Updated: September 2009
Gets a string representation of the frames on the call stack at the time the current exception was thrown.
Assembly: mscorlib (in mscorlib.dll)
The execution stack keeps track of all the methods that are in execution at a given instant. A trace of the method calls is called a stack trace. The stack trace listing provides a way to follow the call stack to the line number in the method where the exception occurs.
The property returns the frames of the call stack that originate at the location where the exception was thrown. You can obtain information about additional frames in the call stack by creating a new instance of the StackTrace class and using its ToString method.
The common language runtime (CLR) updates the stack trace whenever an exception is thrown in application code (by using the throw keyword). If the exception was rethrown in a method that is different than the method where it was originally thrown, the stack trace contains both the location in the method where the exception was originally thrown, and the location in the method where the exception was rethrown. If the exception is thrown, and later rethrown, in the same method, the stack trace only contains the location where the exception was rethrown and does not include the location where the exception was originally thrown.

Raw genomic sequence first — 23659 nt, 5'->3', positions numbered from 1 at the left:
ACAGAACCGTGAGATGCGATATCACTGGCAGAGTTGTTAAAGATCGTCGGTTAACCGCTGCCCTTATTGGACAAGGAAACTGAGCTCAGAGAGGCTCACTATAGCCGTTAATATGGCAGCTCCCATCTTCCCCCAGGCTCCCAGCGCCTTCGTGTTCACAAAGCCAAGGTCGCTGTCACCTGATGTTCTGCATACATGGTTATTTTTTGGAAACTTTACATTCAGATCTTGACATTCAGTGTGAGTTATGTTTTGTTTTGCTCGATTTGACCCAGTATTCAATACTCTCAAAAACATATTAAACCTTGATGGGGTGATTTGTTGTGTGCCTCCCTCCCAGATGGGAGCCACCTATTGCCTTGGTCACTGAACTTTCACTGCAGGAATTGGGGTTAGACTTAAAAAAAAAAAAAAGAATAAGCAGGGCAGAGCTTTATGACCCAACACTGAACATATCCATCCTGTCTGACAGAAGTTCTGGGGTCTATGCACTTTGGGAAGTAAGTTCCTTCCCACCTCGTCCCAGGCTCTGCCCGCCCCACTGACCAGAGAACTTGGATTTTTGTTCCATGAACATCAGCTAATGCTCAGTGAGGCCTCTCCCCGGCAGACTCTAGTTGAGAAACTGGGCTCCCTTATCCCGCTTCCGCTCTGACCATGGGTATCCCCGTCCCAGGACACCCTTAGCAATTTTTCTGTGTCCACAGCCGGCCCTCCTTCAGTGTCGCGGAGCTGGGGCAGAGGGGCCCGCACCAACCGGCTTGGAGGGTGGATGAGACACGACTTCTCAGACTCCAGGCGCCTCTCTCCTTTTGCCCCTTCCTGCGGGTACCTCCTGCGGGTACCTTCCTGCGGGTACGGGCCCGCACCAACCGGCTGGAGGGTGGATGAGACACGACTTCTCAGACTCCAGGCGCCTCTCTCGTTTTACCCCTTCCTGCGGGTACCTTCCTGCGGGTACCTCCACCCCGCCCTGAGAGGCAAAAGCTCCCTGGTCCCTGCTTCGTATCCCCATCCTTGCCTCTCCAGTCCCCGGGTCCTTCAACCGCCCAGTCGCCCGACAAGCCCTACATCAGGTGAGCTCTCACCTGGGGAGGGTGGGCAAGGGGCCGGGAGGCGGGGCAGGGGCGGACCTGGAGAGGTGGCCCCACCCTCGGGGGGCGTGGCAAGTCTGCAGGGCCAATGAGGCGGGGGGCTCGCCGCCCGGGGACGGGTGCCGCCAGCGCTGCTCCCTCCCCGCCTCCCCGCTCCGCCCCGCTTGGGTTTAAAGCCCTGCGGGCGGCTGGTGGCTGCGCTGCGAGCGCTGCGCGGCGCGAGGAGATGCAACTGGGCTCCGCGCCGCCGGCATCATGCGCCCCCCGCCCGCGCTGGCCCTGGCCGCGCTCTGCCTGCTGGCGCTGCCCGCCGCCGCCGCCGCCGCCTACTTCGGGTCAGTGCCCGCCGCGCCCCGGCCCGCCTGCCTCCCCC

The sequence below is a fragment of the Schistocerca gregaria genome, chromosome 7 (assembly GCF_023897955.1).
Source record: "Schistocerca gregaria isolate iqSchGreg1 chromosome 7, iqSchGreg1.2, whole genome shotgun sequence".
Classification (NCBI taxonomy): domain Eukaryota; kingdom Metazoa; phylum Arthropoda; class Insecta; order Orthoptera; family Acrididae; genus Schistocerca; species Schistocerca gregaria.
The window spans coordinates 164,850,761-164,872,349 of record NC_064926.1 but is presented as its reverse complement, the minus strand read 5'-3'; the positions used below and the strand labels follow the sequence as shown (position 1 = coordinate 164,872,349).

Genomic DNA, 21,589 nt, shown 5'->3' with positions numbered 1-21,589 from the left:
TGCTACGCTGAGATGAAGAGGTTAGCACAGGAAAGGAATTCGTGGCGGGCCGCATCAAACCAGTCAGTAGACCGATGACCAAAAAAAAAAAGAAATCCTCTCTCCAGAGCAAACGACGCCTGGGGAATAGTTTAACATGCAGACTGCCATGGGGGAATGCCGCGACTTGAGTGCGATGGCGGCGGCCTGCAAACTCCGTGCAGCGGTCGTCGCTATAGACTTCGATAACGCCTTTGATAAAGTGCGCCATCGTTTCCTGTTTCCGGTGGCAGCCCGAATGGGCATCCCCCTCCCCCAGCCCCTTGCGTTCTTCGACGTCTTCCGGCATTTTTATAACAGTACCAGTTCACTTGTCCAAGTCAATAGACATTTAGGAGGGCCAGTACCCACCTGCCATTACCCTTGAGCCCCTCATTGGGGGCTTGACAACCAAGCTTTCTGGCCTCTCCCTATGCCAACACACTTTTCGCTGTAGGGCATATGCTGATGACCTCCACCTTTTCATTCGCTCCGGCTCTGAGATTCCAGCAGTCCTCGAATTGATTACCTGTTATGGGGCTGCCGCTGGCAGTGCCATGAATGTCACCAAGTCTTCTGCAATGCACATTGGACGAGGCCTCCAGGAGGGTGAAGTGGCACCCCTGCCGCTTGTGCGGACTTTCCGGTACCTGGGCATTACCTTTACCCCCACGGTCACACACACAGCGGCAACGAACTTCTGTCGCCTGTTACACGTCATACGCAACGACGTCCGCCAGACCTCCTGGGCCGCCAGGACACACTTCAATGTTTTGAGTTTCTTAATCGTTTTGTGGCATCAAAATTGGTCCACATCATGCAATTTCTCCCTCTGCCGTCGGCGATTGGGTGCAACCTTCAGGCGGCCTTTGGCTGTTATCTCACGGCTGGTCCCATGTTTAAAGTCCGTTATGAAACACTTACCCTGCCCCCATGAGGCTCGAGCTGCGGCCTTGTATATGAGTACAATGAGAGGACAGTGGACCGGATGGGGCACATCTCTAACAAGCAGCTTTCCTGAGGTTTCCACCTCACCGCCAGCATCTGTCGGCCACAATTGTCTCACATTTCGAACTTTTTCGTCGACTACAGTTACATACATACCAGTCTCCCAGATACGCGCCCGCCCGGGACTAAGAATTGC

The property may not report as many method calls as expected because of code transformations, such as inlining, that occur during optimization.Notes to Inheritors:
The StackTrace property is overridden in classes that require control over the stack trace content or format.
By default, the stack trace is captured immediately before an exception object is thrown. Use Environment.StackTrace to get stack trace information when no exception is being thrown.
Windows 7, Windows Vista, Windows XP SP2, Windows XP Media Center Edition, Windows XP Professional x64 Edition, Windows XP Starter Edition, Windows Server 2008 R2, Windows Server 2008, Windows Server 2003, Windows Server 2000 SP4, Windows Millennium Edition, Windows 98, Windows CE, Windows Mobile for Smartphone, Windows Mobile for Pocket PC, Xbox 360, Zune
The .NET Framework and .NET Compact Framework do not support all versions of every platform. For a list of the supported versions, see .NET Framework System Requirements.